Men louen of propre kynde newfangelnesse. (Chaucer, The Squire’s Tale, l. 610).
My daughter is fascinating. For the first month or so, caring for a newborn seemed to be a series of diaper changes, sleepless nights, and incessant feedings, but a few weeks back she started interacting with the world. Miss S, as we call her, woke up when she was 5 weeks old: she began to look at objects, track movements, and turn towards sounds. Everything became possible and new. I know that other parents have experienced this before, but it was absolutely fascinating for me to watch her wake up to the world.
The digital humanities is a bit like Miss S at 5 weeks…it seems that people are just now beginning to wake up to the technology that’s always been around them. For the first time in years people from the humanities and social sciences are making tentative lunch appointments with faculty in computer science or reading TechCrunch and logging onto Twitter to see how the latest trends might change their corner of the world.
It’s not as if the digital humanities didn’t exist before now, but it wasn’t until a few years ago that the phrase began to appear in job listings, journal articles, and message boards (or rather, that the reach of digital humanities extended into more mainstream academic channels). Sure, there were some souls who ventured into those uncharted technical waters before it became cool, but I would wager that most people hadn’t thought about how their research and the digital humanities could cozy up before now.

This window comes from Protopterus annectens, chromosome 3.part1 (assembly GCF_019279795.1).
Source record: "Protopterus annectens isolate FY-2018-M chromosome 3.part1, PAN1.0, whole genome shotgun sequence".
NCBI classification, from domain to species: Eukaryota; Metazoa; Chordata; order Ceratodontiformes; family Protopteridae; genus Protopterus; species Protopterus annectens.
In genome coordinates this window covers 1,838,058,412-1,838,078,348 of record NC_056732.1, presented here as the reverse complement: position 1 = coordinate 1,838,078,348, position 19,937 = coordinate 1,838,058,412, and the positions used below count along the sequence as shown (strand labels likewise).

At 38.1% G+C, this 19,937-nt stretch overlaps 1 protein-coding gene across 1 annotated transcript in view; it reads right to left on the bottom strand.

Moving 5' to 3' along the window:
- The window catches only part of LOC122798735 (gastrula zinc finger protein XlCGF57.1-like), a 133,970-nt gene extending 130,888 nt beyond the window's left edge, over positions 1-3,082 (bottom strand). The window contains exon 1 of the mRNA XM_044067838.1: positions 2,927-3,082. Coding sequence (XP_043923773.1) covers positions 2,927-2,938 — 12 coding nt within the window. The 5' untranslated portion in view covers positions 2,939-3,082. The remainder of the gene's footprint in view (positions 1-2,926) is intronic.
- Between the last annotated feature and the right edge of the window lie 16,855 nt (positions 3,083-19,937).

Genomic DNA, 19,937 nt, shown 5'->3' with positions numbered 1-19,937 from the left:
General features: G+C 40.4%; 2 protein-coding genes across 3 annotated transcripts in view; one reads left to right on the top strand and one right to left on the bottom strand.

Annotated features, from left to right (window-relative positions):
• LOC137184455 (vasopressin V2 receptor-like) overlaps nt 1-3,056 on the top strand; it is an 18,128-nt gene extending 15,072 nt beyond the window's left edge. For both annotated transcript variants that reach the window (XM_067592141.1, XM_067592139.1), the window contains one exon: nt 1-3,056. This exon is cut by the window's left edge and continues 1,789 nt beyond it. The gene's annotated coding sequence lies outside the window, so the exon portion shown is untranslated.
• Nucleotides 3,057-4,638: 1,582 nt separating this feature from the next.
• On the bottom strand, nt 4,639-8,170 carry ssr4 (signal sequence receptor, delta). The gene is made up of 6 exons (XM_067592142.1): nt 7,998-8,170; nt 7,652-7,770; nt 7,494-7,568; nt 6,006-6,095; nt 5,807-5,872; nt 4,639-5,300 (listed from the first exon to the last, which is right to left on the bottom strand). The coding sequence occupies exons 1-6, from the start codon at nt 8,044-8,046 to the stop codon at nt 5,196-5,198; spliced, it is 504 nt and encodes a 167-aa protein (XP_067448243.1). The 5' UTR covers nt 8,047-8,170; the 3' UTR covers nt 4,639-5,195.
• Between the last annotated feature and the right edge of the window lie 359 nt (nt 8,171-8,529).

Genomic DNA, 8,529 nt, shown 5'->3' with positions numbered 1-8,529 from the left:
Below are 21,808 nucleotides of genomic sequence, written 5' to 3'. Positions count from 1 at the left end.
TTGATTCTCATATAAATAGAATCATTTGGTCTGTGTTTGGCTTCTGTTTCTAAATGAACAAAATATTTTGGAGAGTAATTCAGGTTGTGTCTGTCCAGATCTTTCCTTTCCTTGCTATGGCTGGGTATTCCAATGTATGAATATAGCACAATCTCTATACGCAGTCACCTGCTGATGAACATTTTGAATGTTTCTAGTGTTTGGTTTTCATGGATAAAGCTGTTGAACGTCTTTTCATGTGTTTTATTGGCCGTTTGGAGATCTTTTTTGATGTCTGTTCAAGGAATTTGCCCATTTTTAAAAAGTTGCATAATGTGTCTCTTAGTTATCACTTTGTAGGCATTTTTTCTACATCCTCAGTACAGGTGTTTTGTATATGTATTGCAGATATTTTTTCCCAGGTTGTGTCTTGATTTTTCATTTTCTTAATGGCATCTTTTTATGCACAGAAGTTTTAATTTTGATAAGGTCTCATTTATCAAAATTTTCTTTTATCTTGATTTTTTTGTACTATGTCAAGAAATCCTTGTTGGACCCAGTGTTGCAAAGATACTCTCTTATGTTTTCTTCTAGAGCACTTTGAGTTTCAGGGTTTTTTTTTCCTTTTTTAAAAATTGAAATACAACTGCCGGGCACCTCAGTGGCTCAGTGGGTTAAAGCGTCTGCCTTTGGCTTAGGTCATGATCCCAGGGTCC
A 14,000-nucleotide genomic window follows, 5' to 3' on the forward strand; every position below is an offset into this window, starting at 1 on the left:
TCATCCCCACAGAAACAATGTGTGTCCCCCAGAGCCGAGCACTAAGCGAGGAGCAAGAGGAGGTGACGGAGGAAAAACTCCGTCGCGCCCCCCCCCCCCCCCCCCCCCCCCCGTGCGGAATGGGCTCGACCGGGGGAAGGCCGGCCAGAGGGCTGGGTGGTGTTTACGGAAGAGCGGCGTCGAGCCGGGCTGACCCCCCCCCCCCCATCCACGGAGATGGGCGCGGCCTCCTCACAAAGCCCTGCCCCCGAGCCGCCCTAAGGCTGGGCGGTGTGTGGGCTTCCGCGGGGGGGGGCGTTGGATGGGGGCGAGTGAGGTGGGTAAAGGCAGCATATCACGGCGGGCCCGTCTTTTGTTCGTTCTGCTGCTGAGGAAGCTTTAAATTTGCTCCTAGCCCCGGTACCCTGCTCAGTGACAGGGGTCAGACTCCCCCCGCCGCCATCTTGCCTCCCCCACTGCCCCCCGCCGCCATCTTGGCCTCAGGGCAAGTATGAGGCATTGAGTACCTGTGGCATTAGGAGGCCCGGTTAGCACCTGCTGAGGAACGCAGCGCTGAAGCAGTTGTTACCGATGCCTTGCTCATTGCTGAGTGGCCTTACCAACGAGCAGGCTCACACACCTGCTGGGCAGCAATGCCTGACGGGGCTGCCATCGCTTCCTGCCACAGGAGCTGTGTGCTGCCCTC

Honestly, I’m not sure if all of the un-conferences, coding workshops, and invited lectures can really give people a thorough understanding of such a complex field…especially because the discipline is growing, morphing, and changing as more people help to define it. This “newfangelnesse” of which Chaucer speaks heralds in a new age, but it also serves as a caution for us as scholars: just because we’re opening our eyes for the first time and discovering something new, doesn’t mean it wasn’t already there. Moreover, through all our excitement, we still need to approach the digital humanities with the same critical acuity that we give more established disciplines.